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The New Hampshire woman becomes the first American to undergo two face transplants



But last month, Tarleton, a 52-year-old former nurse, chose to do it again, making her the first American and the only second person to undergo the procedure twice.

The surgery, which took place at Brigham and Women’s Hospital in Boston in July, involved more than 45 clinics over the space of nearly 20 hours, according to a hospital announcement.

“This first face transplant served me very well,” Tarleton, who is recovering from her home in New Hampshire, told CNN. “And when it started to fail, I just knew from experience that a face transplant gives me the comfort and function I want and need on a daily basis – that I will live a better life with a face transplant.”

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Now, she said, “all the pain I had on my failed face is gone.” Since the surgery, she said she is only experiencing “cutting and swelling” pain.

Her face transplant is failing.  But Carmen Tarleton has not lost her optimism

Her doctors agreed that the recovery is going smoothly.

“Carmen is progressing and recovering very nicely with this second transplant – she is one of the most resilient patients I have had the opportunity to care for,” said Dr. Bohdan Pomahac, Brigham’s director of Plastic Surgery Transplant who led the effort, said in the release. “We call this the life procedure and we are excited to offer her the opportunity to get back to the kind of life she so deserves.”

The burns caused complications in the first operation, the hospital says

Tarleton’s first face transplant was ultimately unsuccessful because her body had begun to reject donor tissue, causing pain, tightness, swelling and pain, she and the hospital said.

In 2007, her drowning husband attacked her with a bottle of rye, severely burning 85% of her body and disfiguring her face.

Because she was sensitized by blood rescue products and tissue grafts to treat her burns, Tarleton became more immunologically predisposed to refuse the first transplant, the hospital said.

“Entering her second facial transplant, Carmen was not very sensitized, not at high risk of rejection, as she had lost almost all the HLA antibodies in her blood that had made her previously highly sensitized – “Probably because of the immunosuppression he had received during the first transplant,” said Dr. Anil Chandraker, member of the transplant team, in a news release.

This time around, Tarleton had an “unusual tight tissue match” from the donor, the hospital said.

India was so narrow that it was a “better match than it would find in your sister,” said Dr. Pomahac for CNN.

A new approach to a complicated operation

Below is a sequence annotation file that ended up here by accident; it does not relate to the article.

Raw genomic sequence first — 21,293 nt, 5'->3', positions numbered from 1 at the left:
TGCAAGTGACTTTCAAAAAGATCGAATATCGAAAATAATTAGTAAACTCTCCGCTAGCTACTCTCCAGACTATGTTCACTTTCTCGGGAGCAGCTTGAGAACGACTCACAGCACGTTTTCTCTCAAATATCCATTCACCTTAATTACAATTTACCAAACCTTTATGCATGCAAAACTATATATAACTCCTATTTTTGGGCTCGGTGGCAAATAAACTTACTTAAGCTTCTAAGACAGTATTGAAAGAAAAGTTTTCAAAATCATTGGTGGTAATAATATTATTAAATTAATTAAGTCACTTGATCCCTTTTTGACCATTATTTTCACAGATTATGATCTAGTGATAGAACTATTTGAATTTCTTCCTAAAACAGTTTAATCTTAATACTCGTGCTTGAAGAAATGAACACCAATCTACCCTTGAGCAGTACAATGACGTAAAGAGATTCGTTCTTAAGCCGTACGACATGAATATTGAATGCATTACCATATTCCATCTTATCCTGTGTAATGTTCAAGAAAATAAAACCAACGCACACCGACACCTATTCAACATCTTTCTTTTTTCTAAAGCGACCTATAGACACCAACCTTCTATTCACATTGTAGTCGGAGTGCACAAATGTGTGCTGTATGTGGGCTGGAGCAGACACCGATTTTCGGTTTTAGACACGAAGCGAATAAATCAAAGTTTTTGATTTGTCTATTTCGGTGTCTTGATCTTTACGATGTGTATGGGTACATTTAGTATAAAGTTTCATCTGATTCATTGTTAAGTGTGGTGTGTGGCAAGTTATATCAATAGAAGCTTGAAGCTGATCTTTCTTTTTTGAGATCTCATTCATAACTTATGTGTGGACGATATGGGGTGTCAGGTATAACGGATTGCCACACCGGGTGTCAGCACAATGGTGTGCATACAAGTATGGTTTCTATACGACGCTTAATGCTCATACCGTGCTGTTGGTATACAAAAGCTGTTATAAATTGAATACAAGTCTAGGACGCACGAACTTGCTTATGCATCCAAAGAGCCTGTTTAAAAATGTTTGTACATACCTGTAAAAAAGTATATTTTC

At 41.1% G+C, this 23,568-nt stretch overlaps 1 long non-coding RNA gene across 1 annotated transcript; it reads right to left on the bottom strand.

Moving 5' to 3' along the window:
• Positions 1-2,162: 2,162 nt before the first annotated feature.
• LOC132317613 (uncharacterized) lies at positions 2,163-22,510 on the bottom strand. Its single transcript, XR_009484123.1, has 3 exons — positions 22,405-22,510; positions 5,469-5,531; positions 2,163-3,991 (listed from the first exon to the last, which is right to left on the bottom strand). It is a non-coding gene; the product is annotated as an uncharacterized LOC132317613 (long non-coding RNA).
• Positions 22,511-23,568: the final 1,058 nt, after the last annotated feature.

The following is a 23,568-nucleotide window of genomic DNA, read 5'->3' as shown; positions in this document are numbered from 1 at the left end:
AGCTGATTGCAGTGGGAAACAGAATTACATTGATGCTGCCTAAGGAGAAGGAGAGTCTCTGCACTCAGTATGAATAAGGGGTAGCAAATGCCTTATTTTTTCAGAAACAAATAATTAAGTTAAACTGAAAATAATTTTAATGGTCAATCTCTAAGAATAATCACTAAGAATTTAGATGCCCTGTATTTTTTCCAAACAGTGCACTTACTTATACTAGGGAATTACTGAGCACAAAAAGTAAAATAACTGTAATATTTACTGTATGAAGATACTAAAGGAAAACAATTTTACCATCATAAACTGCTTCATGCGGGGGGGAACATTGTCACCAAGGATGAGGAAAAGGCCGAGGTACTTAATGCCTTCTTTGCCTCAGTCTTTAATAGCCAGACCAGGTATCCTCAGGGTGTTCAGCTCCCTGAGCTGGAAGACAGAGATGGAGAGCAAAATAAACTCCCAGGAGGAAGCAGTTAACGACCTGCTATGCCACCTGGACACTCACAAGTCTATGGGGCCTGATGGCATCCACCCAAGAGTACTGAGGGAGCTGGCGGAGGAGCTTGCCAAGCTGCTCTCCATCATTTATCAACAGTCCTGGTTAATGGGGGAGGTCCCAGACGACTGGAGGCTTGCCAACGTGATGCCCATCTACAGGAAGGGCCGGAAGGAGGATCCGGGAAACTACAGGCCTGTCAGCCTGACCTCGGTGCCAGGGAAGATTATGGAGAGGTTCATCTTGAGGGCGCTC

The latest surgery could also be a new approach to future face transplants, according to Dr. Pomahac.

The surgical team decided to stop the transplant for approximately 15 hours in the procedure in order to manage blood loss, which could make blood clotting more difficult, the hospital said.

Dr Pomahac said the choice to stop the operation, which was unplanned, had also allowed a fresh team to do the most important and complex part of the operation – the inscription – when the blood vessels are reunited and the tissues around the nose, eyelids and the lips are realized.

The team finished the cover the next day.

“It was difficult,” said Dr. Pomahac, when asked how difficult the decision was to move forward with the second face transplant.

Although he had weighed on whether to do a conventional facial reconstruction, Dr. Pomahac said they decided to go ahead after Tarleton had pointed out how much the first face transplant had improved her quality of life.

The pandemic also complicated the situation, he said.

All elective surgeries were held pending, not to mention all transplant surgeries as donor tissues were not routinely tested for Covid-19 at the time. There were also issues involving team members from overseas who could have come from other viral points, Dr. said. Pomahac.

Connie Culp, the first person to receive a near-total facial transplant in the US, has died
Brigham and Women’s Hospital has performed 10 of the 16 facial transplants in the country. Doctors in Paris, France perform the first double face transplant at Jérôme Hamon in 2018.

So far, so good

“One can hope for a transplant to extend the life of a patient, but realistically speaking, any type of transplant has a limited lifespan,” said Dr. Pomahac in a statement to the press release.

While Tarleton is recovering well, the long-term survival of the transplant remains to be seen, he said.

The main point, the recovery of facial function, usually lasts three to six months and continues to progress after that, he added.

Tarleton, who became a public speaker after her transplant, said she has no “regrets” about the first face transplant and hopes to achieve her goal of working six hours a day within three weeks.

“This facial transplant is lighter, smaller and fits better on my scalp,” she continued. “My blindness makes me see great detail, but when I look in the mirror I can see that I have a different face. It looks nicer than my first face.”

Tarleton said she remains good friends with the family of her original donor.

Because of the pandemic, she has remained socially distant – so she has been FaceTiming with loved ones who are still accustomed to the new Carmen.

“My sister says, ‘I’re just looking at you, so my brain knows it’s you,'” Tarleton said.

CNN’s Stephanie Becker contributed to this report.


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